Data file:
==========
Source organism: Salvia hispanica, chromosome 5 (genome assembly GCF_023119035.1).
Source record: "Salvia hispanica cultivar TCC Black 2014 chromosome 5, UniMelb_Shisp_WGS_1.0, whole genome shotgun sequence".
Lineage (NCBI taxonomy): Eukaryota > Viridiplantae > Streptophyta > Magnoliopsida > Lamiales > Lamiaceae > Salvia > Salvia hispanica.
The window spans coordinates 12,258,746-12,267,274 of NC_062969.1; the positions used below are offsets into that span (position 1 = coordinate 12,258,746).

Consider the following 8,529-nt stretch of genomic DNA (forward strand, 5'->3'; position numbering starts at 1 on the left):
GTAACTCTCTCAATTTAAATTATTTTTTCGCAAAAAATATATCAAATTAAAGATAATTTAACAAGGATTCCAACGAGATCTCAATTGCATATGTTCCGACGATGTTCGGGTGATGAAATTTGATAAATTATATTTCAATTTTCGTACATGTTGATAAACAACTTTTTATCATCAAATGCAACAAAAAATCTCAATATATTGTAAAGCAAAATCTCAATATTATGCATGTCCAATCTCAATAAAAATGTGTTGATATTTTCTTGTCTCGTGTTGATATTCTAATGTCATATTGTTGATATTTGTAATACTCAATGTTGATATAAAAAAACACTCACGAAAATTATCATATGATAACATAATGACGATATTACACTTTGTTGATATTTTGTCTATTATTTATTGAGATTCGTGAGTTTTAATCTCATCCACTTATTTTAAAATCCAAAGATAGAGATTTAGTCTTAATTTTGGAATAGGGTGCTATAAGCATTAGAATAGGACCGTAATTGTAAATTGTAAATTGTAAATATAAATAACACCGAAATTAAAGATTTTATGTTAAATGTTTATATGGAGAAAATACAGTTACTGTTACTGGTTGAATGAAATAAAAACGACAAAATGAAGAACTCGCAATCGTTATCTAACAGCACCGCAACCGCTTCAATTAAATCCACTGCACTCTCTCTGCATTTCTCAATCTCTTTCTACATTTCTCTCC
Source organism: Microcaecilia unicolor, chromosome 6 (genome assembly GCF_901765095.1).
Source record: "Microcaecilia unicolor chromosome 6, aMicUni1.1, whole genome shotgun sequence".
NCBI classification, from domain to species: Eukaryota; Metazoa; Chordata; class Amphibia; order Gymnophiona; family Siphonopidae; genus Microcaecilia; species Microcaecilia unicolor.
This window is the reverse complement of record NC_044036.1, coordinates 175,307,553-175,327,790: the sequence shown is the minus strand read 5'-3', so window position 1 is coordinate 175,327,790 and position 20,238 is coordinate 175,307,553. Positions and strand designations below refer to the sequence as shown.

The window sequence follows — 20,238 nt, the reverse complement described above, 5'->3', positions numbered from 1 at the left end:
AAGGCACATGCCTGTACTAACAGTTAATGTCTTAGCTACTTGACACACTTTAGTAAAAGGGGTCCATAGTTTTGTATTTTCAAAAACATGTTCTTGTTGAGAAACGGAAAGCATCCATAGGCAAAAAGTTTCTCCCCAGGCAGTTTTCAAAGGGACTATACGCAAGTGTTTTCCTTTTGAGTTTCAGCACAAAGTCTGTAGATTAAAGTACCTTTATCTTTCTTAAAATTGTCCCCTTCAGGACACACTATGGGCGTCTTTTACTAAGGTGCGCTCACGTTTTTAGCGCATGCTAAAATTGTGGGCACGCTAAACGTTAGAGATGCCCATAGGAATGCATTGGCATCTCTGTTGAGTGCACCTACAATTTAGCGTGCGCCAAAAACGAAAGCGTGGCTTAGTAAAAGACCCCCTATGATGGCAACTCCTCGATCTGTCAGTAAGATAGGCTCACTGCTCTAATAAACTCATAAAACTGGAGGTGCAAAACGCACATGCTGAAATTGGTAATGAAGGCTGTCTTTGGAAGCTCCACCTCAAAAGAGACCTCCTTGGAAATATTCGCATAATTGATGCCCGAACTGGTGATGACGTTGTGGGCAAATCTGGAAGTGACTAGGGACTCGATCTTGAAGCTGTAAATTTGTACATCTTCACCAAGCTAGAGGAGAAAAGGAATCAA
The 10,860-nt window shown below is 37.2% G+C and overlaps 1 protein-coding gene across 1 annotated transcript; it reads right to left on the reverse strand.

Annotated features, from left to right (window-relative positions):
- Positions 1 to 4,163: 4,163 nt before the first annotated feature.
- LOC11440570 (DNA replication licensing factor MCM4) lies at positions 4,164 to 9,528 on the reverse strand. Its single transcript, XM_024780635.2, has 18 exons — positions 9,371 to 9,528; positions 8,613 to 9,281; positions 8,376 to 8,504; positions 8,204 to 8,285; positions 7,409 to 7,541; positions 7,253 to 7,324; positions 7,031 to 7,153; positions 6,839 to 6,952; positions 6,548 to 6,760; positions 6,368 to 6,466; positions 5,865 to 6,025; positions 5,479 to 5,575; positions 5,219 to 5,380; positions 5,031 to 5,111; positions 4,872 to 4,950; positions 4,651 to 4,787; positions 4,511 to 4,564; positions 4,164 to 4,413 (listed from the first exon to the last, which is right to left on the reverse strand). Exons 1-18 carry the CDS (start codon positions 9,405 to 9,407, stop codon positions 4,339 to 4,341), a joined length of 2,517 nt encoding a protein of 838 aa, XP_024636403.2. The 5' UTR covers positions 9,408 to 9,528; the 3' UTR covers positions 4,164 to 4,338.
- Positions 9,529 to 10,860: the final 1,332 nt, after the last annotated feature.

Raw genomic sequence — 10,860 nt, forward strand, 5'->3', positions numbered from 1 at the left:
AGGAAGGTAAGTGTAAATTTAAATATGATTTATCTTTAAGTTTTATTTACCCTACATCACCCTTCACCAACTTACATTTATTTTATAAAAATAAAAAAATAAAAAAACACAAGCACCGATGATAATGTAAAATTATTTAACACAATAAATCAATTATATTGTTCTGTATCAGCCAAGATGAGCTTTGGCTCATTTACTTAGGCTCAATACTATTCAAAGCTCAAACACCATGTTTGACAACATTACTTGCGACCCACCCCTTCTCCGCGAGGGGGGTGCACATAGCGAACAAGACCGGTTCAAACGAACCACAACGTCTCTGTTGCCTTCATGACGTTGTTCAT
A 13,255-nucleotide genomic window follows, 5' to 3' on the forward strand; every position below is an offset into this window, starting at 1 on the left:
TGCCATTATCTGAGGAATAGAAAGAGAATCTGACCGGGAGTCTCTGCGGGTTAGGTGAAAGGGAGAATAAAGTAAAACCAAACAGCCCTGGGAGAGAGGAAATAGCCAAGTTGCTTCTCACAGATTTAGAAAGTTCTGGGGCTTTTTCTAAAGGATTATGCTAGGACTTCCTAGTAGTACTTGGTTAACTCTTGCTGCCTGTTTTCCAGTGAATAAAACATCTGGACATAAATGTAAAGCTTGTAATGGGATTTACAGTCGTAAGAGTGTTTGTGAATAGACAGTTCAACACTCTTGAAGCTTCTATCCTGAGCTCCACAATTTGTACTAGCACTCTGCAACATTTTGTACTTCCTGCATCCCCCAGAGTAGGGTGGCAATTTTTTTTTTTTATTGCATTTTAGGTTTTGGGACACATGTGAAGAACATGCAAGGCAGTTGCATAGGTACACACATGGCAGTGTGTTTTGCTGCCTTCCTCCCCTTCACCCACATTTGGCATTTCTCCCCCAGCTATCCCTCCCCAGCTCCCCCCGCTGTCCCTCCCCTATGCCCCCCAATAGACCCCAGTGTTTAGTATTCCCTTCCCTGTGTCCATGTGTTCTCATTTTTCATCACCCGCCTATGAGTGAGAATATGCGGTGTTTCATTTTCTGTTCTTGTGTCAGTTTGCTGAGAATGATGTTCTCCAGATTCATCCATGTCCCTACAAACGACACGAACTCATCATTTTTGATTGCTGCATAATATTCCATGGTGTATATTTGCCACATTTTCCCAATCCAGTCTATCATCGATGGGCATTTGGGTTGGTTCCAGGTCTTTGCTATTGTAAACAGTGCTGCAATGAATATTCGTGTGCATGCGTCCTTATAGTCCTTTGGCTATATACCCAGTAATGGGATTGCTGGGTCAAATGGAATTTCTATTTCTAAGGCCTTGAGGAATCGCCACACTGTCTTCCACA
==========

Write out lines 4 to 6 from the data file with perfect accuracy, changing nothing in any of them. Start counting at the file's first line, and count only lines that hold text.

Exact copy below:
The window spans coordinates 12,258,746-12,267,274 of NC_062969.1; the positions used below are offsets into that span (position 1 = coordinate 12,258,746).

Consider the following 8,529-nt stretch of genomic DNA (forward strand, 5'->3'; position numbering starts at 1 on the left):
GTAACTCTCTCAATTTAAATTATTTTTTCGCAAAAAATATATCAAATTAAAGATAATTTAACAAGGATTCCAACGAGATCTCAATTGCATATGTTCCGACGATGTTCGGGTGATGAAATTTGATAAATTATATTTCAATTTTCGTACATGTTGATAAACAACTTTTTATCATCAAATGCAACAAAAAATCTCAATATATTGTAAAGCAAAATCTCAATATTATGCATGTCCAATCTCAATAAAAATGTGTTGATATTTTCTTGTCTCGTGTTGATATTCTAATGTCATATTGTTGATATTTGTAATACTCAATGTTGATATAAAAAAACACTCACGAAAATTATCATATGATAACATAATGACGATATTACACTTTGTTGATATTTTGTCTATTATTTATTGAGATTCGTGAGTTTTAATCTCATCCACTTATTTTAAAATCCAAAGATAGAGATTTAGTCTTAATTTTGGAATAGGGTGCTATAAGCATTAGAATAGGACCGTAATTGTAAATTGTAAATTGTAAATATAAATAACACCGAAATTAAAGATTTTATGTTAAATGTTTATATGGAGAAAATACAGTTACTGTTACTGGTTGAATGAAATAAAAACGACAAAATGAAGAACTCGCAATCGTTATCTAACAGCACCGCAACCGCTTCAATTAAATCCACTGCACTCTCTCTGCATTTCTCAATCTCTTTCTACATTTCTCTCC